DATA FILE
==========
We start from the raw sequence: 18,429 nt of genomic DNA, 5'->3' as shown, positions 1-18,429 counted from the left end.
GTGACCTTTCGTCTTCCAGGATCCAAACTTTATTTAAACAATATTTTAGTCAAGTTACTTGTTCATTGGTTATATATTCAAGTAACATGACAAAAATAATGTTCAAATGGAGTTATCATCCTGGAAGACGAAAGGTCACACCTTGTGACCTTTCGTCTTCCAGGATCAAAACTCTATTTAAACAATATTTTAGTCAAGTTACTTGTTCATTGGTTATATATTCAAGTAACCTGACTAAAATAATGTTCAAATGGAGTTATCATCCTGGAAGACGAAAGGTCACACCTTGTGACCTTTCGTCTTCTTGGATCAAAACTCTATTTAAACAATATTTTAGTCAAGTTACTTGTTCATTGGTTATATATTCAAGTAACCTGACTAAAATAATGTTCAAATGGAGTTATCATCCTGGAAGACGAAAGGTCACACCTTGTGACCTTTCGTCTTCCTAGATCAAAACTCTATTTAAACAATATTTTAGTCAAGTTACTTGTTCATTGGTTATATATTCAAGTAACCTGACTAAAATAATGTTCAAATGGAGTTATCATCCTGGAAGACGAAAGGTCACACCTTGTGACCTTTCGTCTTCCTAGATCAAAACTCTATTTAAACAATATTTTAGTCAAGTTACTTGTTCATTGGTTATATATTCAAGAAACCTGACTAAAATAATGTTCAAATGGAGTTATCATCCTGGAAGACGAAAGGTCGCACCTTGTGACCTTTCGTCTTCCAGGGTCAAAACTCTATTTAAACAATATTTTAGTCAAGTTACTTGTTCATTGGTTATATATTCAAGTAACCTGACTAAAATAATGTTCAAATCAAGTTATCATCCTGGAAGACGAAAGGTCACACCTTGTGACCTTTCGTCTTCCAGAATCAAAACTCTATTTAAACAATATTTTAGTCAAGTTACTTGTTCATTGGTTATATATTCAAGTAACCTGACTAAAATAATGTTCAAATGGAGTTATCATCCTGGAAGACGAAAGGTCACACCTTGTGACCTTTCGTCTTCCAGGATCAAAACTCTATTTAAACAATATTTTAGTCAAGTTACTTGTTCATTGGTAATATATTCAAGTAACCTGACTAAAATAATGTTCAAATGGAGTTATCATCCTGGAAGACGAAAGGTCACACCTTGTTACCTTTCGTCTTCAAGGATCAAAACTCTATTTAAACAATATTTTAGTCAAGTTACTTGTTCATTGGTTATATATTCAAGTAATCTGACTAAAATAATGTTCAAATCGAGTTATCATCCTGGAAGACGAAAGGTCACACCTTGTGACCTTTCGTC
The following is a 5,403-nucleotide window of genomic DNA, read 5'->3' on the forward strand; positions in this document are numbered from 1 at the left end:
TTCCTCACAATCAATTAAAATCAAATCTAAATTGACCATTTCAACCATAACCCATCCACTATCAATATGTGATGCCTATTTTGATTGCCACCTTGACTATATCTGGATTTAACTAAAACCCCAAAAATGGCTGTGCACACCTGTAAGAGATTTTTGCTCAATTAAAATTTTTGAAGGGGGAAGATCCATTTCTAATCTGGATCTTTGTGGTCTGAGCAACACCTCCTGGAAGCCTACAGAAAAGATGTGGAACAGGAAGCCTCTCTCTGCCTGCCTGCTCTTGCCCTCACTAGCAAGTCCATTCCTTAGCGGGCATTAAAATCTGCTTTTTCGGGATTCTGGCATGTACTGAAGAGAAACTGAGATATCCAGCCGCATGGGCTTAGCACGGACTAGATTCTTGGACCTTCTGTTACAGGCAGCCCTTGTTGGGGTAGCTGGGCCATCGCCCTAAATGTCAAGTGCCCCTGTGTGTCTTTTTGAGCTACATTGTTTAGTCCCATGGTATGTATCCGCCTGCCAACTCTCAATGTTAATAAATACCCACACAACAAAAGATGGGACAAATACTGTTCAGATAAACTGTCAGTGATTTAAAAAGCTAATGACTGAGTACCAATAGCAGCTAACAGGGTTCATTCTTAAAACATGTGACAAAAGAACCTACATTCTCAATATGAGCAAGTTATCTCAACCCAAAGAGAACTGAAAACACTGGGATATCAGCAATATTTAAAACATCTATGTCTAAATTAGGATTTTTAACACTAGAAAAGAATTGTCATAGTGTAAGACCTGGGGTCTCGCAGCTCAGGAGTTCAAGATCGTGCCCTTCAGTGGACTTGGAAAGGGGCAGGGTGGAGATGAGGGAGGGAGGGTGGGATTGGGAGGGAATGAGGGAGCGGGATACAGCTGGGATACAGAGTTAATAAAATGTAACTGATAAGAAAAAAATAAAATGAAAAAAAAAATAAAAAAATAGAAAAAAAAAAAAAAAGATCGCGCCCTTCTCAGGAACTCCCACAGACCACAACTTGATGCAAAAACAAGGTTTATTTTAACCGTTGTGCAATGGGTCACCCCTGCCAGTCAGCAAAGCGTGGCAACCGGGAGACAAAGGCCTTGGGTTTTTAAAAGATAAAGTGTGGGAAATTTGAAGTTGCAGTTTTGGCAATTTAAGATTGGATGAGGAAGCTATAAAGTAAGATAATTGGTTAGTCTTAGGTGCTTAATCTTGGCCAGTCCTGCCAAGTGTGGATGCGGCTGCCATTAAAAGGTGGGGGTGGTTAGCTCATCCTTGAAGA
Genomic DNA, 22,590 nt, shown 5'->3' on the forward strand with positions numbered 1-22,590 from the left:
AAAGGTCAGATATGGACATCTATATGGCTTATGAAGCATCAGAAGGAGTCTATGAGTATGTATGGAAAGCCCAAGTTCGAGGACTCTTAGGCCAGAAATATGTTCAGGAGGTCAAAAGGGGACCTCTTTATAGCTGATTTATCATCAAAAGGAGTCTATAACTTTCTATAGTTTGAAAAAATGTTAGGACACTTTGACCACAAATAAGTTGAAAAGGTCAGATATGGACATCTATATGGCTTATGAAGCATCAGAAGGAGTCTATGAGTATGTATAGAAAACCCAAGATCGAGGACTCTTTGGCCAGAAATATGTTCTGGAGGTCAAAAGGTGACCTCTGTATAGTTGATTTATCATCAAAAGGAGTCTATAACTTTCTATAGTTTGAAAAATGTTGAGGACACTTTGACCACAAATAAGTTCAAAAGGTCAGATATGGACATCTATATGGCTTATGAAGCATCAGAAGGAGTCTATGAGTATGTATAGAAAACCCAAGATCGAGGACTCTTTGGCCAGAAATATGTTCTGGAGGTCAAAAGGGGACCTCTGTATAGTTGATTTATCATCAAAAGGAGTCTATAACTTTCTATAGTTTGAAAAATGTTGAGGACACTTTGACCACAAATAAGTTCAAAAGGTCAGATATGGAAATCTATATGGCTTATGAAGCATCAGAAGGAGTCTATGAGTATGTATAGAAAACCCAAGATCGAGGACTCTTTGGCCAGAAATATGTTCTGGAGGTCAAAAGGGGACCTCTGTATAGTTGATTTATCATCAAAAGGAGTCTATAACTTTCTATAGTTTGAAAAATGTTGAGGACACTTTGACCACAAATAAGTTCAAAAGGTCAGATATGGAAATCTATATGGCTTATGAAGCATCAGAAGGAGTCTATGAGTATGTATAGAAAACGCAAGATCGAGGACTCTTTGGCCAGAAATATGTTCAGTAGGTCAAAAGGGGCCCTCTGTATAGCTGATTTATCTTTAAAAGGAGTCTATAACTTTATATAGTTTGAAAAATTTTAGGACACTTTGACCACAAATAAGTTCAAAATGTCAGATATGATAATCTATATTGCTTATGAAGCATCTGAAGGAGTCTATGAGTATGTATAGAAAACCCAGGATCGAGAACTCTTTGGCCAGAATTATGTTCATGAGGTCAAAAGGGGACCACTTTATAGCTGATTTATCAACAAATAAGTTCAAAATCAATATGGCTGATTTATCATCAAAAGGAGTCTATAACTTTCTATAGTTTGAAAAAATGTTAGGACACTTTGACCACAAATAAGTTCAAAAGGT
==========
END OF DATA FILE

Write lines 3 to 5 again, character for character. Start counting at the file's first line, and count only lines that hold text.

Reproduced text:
The following is a 5,403-nucleotide window of genomic DNA, read 5'->3' on the forward strand; positions in this document are numbered from 1 at the left end:
TTCCTCACAATCAATTAAAATCAAATCTAAATTGACCATTTCAACCATAACCCATCCACTATCAATATGTGATGCCTATTTTGATTGCCACCTTGACTATATCTGGATTTAACTAAAACCCCAAAAATGGCTGTGCACACCTGTAAGAGATTTTTGCTCAATTAAAATTTTTGAAGGGGGAAGATCCATTTCTAATCTGGATCTTTGTGGTCTGAGCAACACCTCCTGGAAGCCTACAGAAAAGATGTGGAACAGGAAGCCTCTCTCTGCCTGCCTGCTCTTGCCCTCACTAGCAAGTCCATTCCTTAGCGGGCATTAAAATCTGCTTTTTCGGGATTCTGGCATGTACTGAAGAGAAACTGAGATATCCAGCCGCATGGGCTTAGCACGGACTAGATTCTTGGACCTTCTGTTACAGGCAGCCCTTGTTGGGGTAGCTGGGCCATCGCCCTAAATGTCAAGTGCCCCTGTGTGTCTTTTTGAGCTACATTGTTTAGTCCCATGGTATGTATCCGCCTGCCAACTCTCAATGTTAATAAATACCCACACAACAAAAGATGGGACAAATACTGTTCAGATAAACTGTCAGTGATTTAAAAAGCTAATGACTGAGTACCAATAGCAGCTAACAGGGTTCATTCTTAAAACATGTGACAAAAGAACCTACATTCTCAATATGAGCAAGTTATCTCAACCCAAAGAGAACTGAAAACACTGGGATATCAGCAATATTTAAAACATCTATGTCTAAATTAGGATTTTTAACACTAGAAAAGAATTGTCATAGTGTAAGACCTGGGGTCTCGCAGCTCAGGAGTTCAAGATCGTGCCCTTCAGTGGACTTGGAAAGGGGCAGGGTGGAGATGAGGGAGGGAGGGTGGGATTGGGAGGGAATGAGGGAGCGGGATACAGCTGGGATACAGAGTTAATAAAATGTAACTGATAAGAAAAAAATAAAATGAAAAAAAAAATAAAAAAATAGAAAAAAAAAAAAAAAGATCGCGCCCTTCTCAGGAACTCCCACAGACCACAACTTGATGCAAAAACAAGGTTTATTTTAACCGTTGTGCAATGGGTCACCCCTGCCAGTCAGCAAAGCGTGGCAACCGGGAGACAAAGGCCTTGGGTTTTTAAAAGATAAAGTGTGGGAAATTTGAAGTTGCAGTTTTGGCAATTTAAGATTGGATGAGGAAGCTATAAAGTAAGATAATTGGTTAGTCTTAGGTGCTTAATCTTGGCCAGTCCTGCCAAGTGTGGATGCGGCTGCCATTAAAAGGTGGGGGTGGTTAGCTCATCCTTGAAGA
Genomic DNA, 22,590 nt, shown 5'->3' on the forward strand with positions numbered 1-22,590 from the left: